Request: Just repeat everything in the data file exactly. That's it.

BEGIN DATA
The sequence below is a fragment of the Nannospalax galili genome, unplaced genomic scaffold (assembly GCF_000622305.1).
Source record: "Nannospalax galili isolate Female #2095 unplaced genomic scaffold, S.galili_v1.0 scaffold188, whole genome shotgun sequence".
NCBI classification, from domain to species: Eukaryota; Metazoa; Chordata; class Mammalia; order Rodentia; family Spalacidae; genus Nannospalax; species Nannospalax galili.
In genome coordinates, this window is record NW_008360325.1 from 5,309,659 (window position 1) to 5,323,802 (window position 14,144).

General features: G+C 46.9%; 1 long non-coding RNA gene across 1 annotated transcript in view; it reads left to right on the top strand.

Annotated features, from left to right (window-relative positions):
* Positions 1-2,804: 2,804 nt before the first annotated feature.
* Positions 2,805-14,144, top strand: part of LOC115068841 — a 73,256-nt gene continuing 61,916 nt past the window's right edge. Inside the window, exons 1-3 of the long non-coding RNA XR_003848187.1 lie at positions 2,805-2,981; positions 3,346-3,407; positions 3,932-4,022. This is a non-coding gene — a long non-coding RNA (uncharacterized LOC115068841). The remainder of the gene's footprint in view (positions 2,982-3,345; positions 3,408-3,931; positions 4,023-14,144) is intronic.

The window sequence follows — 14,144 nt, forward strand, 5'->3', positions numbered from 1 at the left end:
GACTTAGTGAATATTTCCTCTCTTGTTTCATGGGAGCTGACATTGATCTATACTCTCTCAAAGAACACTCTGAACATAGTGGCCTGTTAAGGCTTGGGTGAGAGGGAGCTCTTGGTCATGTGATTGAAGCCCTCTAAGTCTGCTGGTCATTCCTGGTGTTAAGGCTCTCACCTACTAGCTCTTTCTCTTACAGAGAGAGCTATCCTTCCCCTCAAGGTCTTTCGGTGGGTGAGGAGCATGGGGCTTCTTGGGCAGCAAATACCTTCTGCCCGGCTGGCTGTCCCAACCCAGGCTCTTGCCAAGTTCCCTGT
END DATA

The sequence below is a fragment of the Nannospalax galili genome, unplaced genomic scaffold (assembly GCF_000622305.1).
Source record: "Nannospalax galili isolate Female #2095 unplaced genomic scaffold, S.galili_v1.0 scaffold188, whole genome shotgun sequence".
NCBI classification, from domain to species: Eukaryota; Metazoa; Chordata; class Mammalia; order Rodentia; family Spalacidae; genus Nannospalax; species Nannospalax galili.
In genome coordinates, this window is record NW_008360325.1 from 5,309,659 (window position 1) to 5,323,802 (window position 14,144).

General features: G+C 46.9%; 1 long non-coding RNA gene across 1 annotated transcript in view; it reads left to right on the top strand.

Annotated features, from left to right (window-relative positions):
* Positions 1-2,804: 2,804 nt before the first annotated feature.
* Positions 2,805-14,144, top strand: part of LOC115068841 — a 73,256-nt gene continuing 61,916 nt past the window's right edge. Inside the window, exons 1-3 of the long non-coding RNA XR_003848187.1 lie at positions 2,805-2,981; positions 3,346-3,407; positions 3,932-4,022. This is a non-coding gene — a long non-coding RNA (uncharacterized LOC115068841). The remainder of the gene's footprint in view (positions 2,982-3,345; positions 3,408-3,931; positions 4,023-14,144) is intronic.

The window sequence follows — 14,144 nt, forward strand, 5'->3', positions numbered from 1 at the left end:
GACTTAGTGAATATTTCCTCTCTTGTTTCATGGGAGCTGACATTGATCTATACTCTCTCAAAGAACACTCTGAACATAGTGGCCTGTTAAGGCTTGGGTGAGAGGGAGCTCTTGGTCATGTGATTGAAGCCCTCTAAGTCTGCTGGTCATTCCTGGTGTTAAGGCTCTCACCTACTAGCTCTTTCTCTTACAGAGAGAGCTATCCTTCCCCTCAAGGTCTTTCGGTGGGTGAGGAGCATGGGGCTTCTTGGGCAGCAAATACCTTCTGCCCGGCTGGCTGTCCCAACCCAGGCTCTTGCCAAGTTCCCTGT